A police watchdog's decision to reopen investigations into three officers caught up in the "plebgate" row concerning Sutton Coldfield's MP is legally flawed and must be re-taken, the High Court has ruled.
The men are accused of giving a false account of a meeting with Andrew Mitchell MP during the high-profile dispute over whether he called Downing Street police "plebs" on September 19 2012.
Mr Mitchell, then chief whip, apologised for using bad language but denied using the word pleb. He later resigned as chief whip as the row continued.
Mr Mitchell held a meeting in his Sutton Coldfield constituency with Detective Sergeant Stuart Hinton, Inspector Ken MacKaill and Sergeant Chris Jones from the Police Federation in an attempt to smooth things over.
After the meeting the men, who represented officers in Warwickshire, West Mercia and West Midlands respectively, briefed the media.
Their account was questioned when a recording of the meeting was released.
The matter was referred to the Independent Police Complaints Commission (IPCC).
The watchdog body decided not to conduct its own investigation but to direct the police forces involved to investigate under IPCC supervision - West Mercia to investigate the case of Mr MacKaill, Warwickshire to investigate DS Hinton and West Midlands to probe Sgt Jones.
All three police authorities concluded the officers had "no case to answer".
Unhappy with the conclusion, Deborah Glass, then the IPCC's deputy chair, decided on October 30 2013 that the investigation into the officers' conduct should be turned into "an independent investigation" conducted by the IPCC itself.
All three officers applied to London's High Court for judicial review and, at a two-day hearing in July, asked two judges to quash the decision on the grounds that the IPCC had no power to re-determine the case.
Lord Justice Davis and Mr Justice Wilkie ruled that the IPCC did have power - but Ms Glass's decision must be quashed following allegations of apparent - though not actual - bias and a fresh decision taken.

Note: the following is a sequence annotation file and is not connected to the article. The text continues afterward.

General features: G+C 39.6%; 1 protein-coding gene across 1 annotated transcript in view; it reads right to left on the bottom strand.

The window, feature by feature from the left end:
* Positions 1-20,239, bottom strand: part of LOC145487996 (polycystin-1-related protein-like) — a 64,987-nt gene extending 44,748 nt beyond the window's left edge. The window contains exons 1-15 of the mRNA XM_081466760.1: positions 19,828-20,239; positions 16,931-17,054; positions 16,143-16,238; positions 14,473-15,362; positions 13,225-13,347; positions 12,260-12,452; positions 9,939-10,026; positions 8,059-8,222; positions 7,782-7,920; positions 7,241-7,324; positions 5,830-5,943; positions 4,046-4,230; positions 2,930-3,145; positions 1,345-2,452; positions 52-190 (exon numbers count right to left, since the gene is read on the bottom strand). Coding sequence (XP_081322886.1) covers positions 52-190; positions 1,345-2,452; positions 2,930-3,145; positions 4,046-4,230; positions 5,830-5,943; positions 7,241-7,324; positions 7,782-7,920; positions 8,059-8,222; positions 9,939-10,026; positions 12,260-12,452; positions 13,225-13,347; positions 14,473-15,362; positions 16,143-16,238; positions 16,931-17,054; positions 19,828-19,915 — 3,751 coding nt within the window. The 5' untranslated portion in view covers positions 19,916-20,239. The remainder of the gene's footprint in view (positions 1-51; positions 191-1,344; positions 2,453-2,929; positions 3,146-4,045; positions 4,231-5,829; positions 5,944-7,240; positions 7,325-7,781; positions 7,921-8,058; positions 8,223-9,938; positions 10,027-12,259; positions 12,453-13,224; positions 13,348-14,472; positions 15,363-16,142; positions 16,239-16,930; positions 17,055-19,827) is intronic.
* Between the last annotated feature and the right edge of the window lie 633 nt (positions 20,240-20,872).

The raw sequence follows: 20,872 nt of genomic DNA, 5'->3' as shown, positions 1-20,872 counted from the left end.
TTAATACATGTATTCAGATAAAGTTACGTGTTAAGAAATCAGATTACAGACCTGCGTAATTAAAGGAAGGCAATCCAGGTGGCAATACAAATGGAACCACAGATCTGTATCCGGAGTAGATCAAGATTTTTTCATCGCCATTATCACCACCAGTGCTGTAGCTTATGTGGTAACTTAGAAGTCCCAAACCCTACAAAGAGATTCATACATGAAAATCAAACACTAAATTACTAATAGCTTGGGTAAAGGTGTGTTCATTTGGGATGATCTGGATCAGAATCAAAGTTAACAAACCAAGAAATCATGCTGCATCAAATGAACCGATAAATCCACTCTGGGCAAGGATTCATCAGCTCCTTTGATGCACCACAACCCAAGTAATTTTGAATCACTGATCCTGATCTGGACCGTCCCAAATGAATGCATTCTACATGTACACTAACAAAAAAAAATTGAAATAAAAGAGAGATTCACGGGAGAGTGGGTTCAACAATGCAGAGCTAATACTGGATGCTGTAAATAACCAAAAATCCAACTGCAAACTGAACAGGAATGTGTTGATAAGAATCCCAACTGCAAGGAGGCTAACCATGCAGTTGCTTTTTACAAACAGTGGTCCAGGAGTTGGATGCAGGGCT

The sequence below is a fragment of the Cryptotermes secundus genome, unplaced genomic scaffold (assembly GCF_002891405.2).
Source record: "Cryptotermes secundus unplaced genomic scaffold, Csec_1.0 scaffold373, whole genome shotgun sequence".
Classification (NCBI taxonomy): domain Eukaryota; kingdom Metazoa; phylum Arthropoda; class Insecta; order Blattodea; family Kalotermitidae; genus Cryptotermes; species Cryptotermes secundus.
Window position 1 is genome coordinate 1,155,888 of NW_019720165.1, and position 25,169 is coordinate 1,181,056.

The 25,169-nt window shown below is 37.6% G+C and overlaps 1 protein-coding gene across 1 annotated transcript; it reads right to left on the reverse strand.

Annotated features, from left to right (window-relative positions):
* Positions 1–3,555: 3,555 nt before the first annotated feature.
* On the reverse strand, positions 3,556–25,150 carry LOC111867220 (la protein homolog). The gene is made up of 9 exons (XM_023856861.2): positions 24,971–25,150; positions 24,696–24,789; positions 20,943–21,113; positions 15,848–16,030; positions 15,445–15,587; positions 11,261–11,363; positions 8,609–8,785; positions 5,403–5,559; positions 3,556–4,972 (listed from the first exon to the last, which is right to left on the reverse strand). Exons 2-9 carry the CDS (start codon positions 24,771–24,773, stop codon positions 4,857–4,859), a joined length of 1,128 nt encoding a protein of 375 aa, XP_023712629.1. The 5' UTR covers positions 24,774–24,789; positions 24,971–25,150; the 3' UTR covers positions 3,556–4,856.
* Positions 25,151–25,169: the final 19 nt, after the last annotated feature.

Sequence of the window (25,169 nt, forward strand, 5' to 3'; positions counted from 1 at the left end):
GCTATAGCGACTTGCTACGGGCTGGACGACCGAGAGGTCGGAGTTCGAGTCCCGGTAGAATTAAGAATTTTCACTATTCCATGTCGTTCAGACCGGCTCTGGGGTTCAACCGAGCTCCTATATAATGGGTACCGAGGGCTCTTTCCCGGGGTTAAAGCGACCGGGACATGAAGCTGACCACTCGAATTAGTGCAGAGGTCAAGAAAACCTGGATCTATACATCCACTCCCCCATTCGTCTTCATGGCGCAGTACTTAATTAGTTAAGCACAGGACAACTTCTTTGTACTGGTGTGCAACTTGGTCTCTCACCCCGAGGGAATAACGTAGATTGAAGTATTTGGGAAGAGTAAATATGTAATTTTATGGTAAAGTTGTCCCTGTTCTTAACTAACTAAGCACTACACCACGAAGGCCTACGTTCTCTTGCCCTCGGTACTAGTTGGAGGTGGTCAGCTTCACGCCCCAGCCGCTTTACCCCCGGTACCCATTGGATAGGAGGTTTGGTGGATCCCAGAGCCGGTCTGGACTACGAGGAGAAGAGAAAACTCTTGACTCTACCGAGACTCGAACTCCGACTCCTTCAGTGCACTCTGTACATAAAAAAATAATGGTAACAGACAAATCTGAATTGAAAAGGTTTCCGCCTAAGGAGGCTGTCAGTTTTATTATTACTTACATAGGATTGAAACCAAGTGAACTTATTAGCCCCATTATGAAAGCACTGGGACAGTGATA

Lord Justice Davis said the Plebgate incident had "gained notoriety", and the challenge was part of the "litigation aftermath".
In a scathing criticism of the police authority investigations, the judge said a series of misunderstandings and lack of a true appreciation of the requirements of the 2002 Police Reform Act and relevant regulations resulted in "a series of errors and irregularities that was simply lamentable".
The judge added: "I in fact would not disagree with the statement of the chair of the Home Office Committee when he described what happened here as seeming to be very much a 'car crash'.
"Nor would I disagree with previous statements of Ms Glass to the effect that there had been a catalogue of 'fundamental irregularities'."
The conclusions of the police authorities were so legally flawed that they were "invalid and of no effect".
The judge said the "most troublesome" issue before him were allegations that Ms Glass was guilty of apparent bias when she deciding to reopen the investigations.
As the IPCC's deputy chair, she had "publicly and repeatedly" made known her disagreement with the decisions of the police authorities.
Fairness meant that her decision must be quashed.
But the judge added it would be "utterly unacceptable" if the matter was left there.
He ruled that "the IPCC - with entirely fresh personnel in place - can properly be left to re-determine the matter", and also conduct any subsequent investigation thought necessary.
The judge observed that Ms Glass would no longer be involved. She is now in "a very senior public position in Australia".
An IPCC spokeswoman said: "We welcome the court's judgment that there was no proper final report prepared for this investigation and therefore the decisions of the three police forces that there wasn't a case to answer for any of the officers were invalid.
"This is in line with our own view. The IPCC will make a fresh assessment of whether or not to exercise its power to change the form of the investigation."